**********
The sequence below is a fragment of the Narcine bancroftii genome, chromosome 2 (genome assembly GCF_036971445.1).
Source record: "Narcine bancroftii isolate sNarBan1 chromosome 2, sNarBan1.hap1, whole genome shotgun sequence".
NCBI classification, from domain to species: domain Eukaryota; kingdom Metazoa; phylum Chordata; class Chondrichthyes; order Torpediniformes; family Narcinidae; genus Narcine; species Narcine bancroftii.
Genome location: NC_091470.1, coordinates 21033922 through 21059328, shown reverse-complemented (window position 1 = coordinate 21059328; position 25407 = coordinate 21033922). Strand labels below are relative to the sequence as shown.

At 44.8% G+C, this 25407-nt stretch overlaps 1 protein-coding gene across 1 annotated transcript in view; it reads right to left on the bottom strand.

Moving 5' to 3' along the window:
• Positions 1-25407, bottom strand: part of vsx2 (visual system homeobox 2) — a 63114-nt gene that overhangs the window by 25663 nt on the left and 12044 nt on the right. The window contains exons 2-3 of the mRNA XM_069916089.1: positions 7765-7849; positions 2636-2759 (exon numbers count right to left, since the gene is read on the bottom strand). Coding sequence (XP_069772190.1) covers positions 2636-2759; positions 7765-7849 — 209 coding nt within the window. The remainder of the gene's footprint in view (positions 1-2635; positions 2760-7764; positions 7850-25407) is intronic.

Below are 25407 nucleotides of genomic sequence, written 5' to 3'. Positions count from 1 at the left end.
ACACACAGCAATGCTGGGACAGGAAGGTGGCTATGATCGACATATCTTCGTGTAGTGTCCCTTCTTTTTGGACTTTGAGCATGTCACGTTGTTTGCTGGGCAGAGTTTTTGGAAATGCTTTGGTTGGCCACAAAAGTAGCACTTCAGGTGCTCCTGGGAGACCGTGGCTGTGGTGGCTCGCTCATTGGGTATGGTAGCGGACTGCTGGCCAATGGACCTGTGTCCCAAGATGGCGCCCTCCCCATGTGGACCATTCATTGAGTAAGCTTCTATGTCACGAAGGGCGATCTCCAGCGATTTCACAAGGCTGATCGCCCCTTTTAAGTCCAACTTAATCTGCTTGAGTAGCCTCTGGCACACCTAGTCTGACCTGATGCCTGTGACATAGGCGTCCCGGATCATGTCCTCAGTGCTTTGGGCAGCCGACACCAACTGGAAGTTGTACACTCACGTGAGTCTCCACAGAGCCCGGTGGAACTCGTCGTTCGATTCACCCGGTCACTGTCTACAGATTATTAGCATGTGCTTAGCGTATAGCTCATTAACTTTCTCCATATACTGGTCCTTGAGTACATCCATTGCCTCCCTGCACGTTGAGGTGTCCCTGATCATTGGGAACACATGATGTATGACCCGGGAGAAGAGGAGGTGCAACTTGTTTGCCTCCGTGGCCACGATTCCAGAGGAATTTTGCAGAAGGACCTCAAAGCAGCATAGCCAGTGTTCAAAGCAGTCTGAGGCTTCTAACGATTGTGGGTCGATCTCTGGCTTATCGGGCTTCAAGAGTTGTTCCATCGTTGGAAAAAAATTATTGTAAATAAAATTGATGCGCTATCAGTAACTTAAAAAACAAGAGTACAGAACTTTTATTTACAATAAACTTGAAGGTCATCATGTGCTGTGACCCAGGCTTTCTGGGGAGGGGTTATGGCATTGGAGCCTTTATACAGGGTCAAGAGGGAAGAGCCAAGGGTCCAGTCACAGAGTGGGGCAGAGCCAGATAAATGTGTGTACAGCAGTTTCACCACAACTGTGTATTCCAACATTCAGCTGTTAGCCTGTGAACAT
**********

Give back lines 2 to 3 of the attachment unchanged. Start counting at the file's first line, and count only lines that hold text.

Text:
Source record: "Narcine bancroftii isolate sNarBan1 chromosome 2, sNarBan1.hap1, whole genome shotgun sequence".
NCBI classification, from domain to species: domain Eukaryota; kingdom Metazoa; phylum Chordata; class Chondrichthyes; order Torpediniformes; family Narcinidae; genus Narcine; species Narcine bancroftii.